I’ve been a copy editor for more than 15 years, and in all that time, none of my coworkers nor anybody I’ve asked has been able to say where we get the dorky abbreviation CQ, which we use every day.
These are copy editors, mind you. People who will cheerfully spend half an hour tracking down a historical reference, who are daily required to know acronyms from LULAC to snafu to AASHTO**. My people. And when you ask them where CQ comes from, they look vaguely into the sky and say, “I dunno. I never heard anybody say for sure.”
CQ, as folks who work at newspapers know, means “I checked it,” as in “I called that phonenumber and it really does go to Joe’s Pie Factory” or “This book title looks wrong but I got it off the actual book cover” or, sometimes, “My editor told me to CQ everything in this story and I took a shortcut.”
Well, around midday today, Gawker commenter organicgardener (a handle I can respect for many reasons) posted an item that has rocked my world. A story about some NYT editing notes that accidentally got published had readers wondering what the mysterious [cq] notation was.
And organicgardener, with the clarity born of honest toil, posted:
I Google this and find, to my chagrin, that it pops up immediately on Wikipedia (and Answers.com, which scrapes Wikipedia). Oh, the irony: Copy editors, or at least me, lead the charge against Wikipedia because it’s untrustworthy. At best, reporters and editors alike should use it only for its sources. So, OK, what’s their source for this? Hmmm, they don’t cite one. Another online encyclopedia cites … Wikipedia. And throws in “casus quo,” to confuse things (“in this case” makes no sense). Merriam-Webster, which copy editors loooove, doesn’t mention a journalistic use of CQ (call to quarters, change of quarters, commercial quality) but gives the meaning of “cadit quaestio” as “The question drops; the argument collapses.”
Aiiieee!, I think. We have been undone, as a tribe, by our love for dictionaries and our loathing of Wikipedia! More likely, actually, that when I was a young nubbin of a copy editor first asking this question, we did not have the Internets, and I just eventually quit asking. (See, copy editors do eventually let a question go. After, say, seven years.) Perhaps newly minted copy editors ponder this question for no more than 20 seconds before turning to the Google.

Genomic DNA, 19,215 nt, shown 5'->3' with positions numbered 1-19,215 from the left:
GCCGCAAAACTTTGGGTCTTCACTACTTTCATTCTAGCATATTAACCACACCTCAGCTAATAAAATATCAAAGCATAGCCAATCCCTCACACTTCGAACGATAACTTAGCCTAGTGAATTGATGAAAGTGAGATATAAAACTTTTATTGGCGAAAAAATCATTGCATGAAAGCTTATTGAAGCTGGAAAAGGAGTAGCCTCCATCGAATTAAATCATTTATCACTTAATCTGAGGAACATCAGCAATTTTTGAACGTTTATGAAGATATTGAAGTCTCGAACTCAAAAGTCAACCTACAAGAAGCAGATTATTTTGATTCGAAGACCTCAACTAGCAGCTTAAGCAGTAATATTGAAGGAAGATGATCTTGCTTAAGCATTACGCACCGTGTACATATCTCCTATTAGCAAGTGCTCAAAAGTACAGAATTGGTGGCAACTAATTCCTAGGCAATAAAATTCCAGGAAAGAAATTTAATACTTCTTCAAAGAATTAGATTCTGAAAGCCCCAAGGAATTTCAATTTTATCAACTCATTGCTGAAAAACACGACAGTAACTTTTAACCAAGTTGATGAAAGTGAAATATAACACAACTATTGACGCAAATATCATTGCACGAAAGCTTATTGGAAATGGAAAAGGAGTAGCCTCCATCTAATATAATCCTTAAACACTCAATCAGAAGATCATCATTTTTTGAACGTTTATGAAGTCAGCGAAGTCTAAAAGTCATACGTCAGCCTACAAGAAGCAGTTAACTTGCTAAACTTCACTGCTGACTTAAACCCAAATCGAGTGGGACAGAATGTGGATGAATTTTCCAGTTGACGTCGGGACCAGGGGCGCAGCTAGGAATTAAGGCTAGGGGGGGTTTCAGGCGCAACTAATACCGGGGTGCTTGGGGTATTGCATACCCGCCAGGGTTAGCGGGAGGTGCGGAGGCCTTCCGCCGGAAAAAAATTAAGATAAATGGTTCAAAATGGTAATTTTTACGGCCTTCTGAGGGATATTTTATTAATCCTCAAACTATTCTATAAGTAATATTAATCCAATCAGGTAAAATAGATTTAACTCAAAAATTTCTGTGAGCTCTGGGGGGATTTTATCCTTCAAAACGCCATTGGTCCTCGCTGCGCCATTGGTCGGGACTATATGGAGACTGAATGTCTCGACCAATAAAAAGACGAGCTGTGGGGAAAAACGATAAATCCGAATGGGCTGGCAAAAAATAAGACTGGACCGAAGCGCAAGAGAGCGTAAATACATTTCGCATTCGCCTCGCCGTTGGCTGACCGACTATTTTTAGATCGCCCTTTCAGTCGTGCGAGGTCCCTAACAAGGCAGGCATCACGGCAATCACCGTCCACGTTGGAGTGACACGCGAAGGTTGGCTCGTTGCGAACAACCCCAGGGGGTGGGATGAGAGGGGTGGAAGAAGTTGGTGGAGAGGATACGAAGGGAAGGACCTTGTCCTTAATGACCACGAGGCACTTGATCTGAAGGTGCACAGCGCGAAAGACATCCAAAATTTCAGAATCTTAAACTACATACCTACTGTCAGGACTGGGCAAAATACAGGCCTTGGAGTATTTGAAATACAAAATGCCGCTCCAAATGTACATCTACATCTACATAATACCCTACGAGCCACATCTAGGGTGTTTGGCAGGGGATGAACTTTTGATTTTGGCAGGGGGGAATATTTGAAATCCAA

On another topic, the original Gawker story was newsworthy to me not because I think the note was actually nasty, or because it’s unusual to see editing notes pop into a story (that’s why I discourage editors from making personal notes, and why if a story comes to me with editorial comments or facts that have been questioned but left in notes mode, I’ll often strip the notes out before publishing. Bad things happen) — but because they fact-check every little thing down to calling the elementary school to confirm employment in 1975 for a secondary person in a wedding announcement. THAT is the kind of editing that can and should inspire true confidence — and the kind of editing that goes by the wayside as staffs are slashed — and yet, the NYT is reviled for its mistakes. Just sayin’.
* “Holy Chihuly” is just something I say so that I don’t say something else, much as I use “Rat parts!” and “Sunday britches.” Dale Chihuly‘s a glass artist whose possibly Slovakian surname is too cool to have only one use. Nobody else, far as I know, says “Rat parts” or takes Mr Chihuly’s name in vain. “Sunday britches,” though, I got from my Pappa (grandfather).
** The American Association of State Highway and Transportation Officials… known until 1973 as AASHO, when it was changed because its members included transportation officials outside of state highway departments, of course, and not because everyone had been snickering for years. Their current logo emphasizes the T in a suspiciously conspicuous manner. (I first read about the group in The Straight Dope, a reference work that surpasses Merriam-Webster in all important categories, such as smart-assery.)